Page:A French Volunteer of the War of Independence.djvu/265

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OF THE WAR OF INDEPENDENCE.


were all bewildered and lost their heads, for what use are great statesmen, famous warriors, and distinguished personages when you remove them from their familiar surroundings.

" It was I who found the boat and prepared the flight; and brought six besides myself safe and sound to Surinam. I remembered you. Chevalier, and do you know that it is no easier to get away from Cayenne than it is from Pierre-en-Cize; there are difficulties in both cases. At any rate I came back from Cayenne, and though I have been buffeted about by adversity, the wind is in my favour now, and 'I am ready to serve you in any way you may please to command,' as the hero of Beaumarchais' play says,—though, by the way, he had not been through so much as I have. I am as well known as Barabbas, and I know everybody, good or bad. Speak, you have but to command."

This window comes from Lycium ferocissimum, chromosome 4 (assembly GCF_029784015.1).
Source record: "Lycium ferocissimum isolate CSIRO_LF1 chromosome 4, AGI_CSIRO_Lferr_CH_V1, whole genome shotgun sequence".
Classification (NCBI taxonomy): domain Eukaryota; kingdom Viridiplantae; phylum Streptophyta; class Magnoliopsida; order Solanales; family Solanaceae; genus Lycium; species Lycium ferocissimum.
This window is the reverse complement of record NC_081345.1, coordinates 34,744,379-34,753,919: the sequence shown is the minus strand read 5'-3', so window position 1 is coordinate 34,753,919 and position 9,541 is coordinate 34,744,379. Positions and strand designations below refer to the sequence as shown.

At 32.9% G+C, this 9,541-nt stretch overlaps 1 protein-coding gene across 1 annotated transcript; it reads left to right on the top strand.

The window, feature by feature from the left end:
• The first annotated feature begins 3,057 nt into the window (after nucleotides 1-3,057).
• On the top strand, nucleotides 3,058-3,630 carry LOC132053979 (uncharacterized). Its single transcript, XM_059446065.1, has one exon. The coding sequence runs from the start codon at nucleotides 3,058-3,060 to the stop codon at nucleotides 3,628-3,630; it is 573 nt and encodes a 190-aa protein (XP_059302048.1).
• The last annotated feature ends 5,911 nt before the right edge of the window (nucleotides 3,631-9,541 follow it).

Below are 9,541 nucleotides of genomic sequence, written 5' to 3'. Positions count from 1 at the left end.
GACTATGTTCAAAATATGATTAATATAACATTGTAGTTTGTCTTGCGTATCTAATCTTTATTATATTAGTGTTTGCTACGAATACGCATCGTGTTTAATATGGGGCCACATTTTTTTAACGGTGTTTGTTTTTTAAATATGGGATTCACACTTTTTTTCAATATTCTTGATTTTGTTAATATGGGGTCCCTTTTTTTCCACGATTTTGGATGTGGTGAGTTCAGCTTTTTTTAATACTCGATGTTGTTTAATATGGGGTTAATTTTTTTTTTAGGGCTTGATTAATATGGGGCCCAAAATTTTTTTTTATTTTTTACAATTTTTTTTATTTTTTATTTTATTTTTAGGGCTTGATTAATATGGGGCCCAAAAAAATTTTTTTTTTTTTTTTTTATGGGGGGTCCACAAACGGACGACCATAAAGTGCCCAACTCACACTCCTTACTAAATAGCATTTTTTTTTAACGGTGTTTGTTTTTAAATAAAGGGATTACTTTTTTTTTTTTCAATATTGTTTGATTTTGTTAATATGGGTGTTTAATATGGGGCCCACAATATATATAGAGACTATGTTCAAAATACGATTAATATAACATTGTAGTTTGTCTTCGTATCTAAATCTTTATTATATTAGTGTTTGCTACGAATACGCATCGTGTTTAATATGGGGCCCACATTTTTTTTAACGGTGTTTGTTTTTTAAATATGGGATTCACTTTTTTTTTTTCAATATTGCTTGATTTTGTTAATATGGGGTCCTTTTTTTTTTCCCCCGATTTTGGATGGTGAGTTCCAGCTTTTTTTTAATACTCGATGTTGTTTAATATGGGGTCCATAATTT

The meeting, though absurd, was very useful for me. Through my friend d'O——, I discovered that I was not on the list of emigres. There had been some intention